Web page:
The motive was to help the youth become kinder by adopting the ‘pass it on’ concept. Yuva provided a platform to volunteers and involved them into random acts of kindness; buying ice-cream for a policeman, cleaning local neighbourhoods,
giving roses to strangers on streets and the like. It aimed at inspiring people to change the world by being kinder; to create a mega decentralized kindness movement all over the world.
Yuva-Unstoppable, is a volunteer bank in itself, which helps various NGOs to enlighten the lives of the poor children. “We do not believe that today’s youth is useless, they are just used less. If you contribute just two hours of your 168 hours in the week to out project, you can help make a difference to the society and spread smiles,” said Amitabh Shah, Founder, Yuva-Unstoppable.
Ever since its inception, Yuva’s mission has been to create and provide volunteers to any organization (NGO, NPO, Social Institute, Government’s Social Organization, etc) or individual working towards their vision of enlightening the poor children. It aspires to be in every city where young people want to make a difference.
The organisation presently operates in nine cities across the country including Ahmedabad, Baroda, Bombay, Vallabh Vidyanagar and Khedbrahma, and has strength of 3,000 volunteers that help close to 8,000 physically challenged, poor and orphan children.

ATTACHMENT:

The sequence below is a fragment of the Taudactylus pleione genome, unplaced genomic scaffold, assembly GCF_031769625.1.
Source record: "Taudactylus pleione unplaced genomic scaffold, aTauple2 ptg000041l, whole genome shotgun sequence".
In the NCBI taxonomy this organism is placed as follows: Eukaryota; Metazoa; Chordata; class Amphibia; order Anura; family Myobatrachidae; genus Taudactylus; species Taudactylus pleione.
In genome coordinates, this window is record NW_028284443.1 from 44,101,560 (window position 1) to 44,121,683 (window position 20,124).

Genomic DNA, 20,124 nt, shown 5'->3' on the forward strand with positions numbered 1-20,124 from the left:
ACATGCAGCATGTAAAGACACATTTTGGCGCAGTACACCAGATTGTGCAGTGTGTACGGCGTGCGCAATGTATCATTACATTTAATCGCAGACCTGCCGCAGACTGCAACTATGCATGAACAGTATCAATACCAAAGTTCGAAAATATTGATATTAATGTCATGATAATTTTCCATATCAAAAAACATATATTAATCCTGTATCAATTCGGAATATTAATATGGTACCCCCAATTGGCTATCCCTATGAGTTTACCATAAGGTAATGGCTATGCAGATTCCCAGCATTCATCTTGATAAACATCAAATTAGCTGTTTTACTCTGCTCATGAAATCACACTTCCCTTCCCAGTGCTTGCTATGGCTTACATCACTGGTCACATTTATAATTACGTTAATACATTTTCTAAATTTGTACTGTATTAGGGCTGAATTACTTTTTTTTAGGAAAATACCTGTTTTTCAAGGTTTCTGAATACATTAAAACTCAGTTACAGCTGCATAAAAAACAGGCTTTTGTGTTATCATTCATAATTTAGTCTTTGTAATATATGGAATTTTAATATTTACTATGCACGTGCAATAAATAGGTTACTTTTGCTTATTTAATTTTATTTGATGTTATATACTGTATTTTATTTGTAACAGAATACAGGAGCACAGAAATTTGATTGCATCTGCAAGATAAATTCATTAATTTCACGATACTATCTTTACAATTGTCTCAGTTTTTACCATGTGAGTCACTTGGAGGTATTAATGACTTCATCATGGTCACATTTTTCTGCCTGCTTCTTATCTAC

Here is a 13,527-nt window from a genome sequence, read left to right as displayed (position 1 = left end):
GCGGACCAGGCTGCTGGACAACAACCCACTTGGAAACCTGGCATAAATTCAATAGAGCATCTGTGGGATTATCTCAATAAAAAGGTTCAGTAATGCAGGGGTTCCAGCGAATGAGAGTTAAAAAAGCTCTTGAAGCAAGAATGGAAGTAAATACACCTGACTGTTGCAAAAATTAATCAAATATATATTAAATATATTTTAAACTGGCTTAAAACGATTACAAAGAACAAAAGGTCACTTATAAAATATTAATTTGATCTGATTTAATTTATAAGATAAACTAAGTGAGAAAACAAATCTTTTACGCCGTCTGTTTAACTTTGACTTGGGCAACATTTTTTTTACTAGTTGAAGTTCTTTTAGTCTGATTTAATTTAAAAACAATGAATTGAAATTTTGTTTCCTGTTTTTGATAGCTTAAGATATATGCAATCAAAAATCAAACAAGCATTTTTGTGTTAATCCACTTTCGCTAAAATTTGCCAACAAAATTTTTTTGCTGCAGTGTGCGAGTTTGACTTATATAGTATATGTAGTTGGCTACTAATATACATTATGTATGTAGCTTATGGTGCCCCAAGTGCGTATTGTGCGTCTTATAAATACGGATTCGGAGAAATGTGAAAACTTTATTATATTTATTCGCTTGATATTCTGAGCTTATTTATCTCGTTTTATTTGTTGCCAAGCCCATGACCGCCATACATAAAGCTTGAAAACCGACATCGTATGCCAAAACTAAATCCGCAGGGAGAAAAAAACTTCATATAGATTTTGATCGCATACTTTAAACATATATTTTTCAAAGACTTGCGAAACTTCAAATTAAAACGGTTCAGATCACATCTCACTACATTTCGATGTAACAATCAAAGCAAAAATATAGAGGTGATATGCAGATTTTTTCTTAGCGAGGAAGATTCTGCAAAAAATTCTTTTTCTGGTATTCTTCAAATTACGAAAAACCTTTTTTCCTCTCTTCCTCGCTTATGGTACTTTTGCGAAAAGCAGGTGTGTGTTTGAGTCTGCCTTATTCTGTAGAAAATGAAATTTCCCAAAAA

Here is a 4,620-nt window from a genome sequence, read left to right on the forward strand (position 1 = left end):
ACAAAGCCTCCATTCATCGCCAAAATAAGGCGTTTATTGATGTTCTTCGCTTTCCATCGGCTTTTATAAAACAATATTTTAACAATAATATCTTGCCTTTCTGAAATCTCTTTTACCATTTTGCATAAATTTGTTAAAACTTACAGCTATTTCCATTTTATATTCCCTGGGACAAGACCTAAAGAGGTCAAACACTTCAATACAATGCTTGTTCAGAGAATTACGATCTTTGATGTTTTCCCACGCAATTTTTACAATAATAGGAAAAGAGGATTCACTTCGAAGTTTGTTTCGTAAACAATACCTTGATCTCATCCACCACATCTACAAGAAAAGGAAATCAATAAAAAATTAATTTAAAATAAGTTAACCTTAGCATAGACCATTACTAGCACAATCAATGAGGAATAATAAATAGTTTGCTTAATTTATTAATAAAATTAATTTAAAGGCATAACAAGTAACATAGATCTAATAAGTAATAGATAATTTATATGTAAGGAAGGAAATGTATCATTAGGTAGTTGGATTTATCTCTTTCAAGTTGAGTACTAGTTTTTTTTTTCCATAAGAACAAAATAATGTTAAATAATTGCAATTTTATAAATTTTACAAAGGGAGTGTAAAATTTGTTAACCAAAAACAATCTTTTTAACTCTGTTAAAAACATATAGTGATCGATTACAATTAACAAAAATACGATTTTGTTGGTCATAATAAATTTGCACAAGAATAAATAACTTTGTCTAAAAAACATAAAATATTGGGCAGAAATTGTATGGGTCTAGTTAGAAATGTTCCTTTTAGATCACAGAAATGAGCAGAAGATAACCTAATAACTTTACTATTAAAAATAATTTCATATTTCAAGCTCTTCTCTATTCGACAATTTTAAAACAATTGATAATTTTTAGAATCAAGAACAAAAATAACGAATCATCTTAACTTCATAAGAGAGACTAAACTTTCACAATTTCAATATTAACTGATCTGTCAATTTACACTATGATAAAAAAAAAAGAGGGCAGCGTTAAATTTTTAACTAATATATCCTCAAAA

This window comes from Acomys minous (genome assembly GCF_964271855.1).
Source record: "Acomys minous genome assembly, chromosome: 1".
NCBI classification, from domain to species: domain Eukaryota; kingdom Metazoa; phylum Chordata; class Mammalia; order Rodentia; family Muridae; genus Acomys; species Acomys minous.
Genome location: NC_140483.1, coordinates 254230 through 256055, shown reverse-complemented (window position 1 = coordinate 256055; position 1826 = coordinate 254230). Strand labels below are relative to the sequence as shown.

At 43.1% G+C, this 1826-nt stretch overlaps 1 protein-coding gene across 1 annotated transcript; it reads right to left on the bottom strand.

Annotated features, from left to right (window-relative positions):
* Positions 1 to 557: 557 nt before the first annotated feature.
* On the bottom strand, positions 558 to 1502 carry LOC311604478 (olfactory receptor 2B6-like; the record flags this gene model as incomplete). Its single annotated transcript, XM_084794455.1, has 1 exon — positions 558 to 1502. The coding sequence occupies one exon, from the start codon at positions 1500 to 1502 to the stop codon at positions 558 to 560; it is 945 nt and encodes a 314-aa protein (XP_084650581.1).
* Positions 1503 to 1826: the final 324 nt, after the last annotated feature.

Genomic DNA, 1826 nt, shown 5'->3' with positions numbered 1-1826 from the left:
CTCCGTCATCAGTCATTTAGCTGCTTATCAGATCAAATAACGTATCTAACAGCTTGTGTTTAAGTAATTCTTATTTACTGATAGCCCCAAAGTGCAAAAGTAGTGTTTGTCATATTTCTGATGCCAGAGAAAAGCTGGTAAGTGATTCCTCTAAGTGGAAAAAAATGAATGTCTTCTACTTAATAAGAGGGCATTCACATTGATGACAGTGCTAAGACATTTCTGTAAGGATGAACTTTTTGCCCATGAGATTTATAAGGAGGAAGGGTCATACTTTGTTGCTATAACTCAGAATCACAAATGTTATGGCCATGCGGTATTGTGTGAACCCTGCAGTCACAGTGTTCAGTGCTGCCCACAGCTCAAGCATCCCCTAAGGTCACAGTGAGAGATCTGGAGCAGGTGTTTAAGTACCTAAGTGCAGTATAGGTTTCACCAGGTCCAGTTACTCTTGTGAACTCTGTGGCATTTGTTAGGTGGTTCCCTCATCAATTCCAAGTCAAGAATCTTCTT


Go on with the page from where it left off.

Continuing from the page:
And who benefits from the services of Yuva-Unstoppble? “While the children are provided with value-based education, nutrition and health care, it is the country’s youth that is becoming more compassionate and socially responsible,” explained Shah.
Yuva-Unstoppable aims to have 25,000 member volunteers by 2010 and wants to work towards the development of over 100,000 children. But for an undertaking so noble as this one ought to have faith in themselves. It is always advisable to follow the footsteps of those who have done it before.
As of now, the NGO is attempting to move forward in other cities by holding 5 presentations a week, making registration every Sunday and by encouraging acts of kindness every Monday night.
Surprisingly, Yuva in Ahmedabad has a staff of only five, who are more like volunteers considering they get peanuts for the amount of work they do. “Not that they don’t have better job offers; it’s just their passion for social service motivates them to give their best and move along with the organisation’s goal,” said Shah.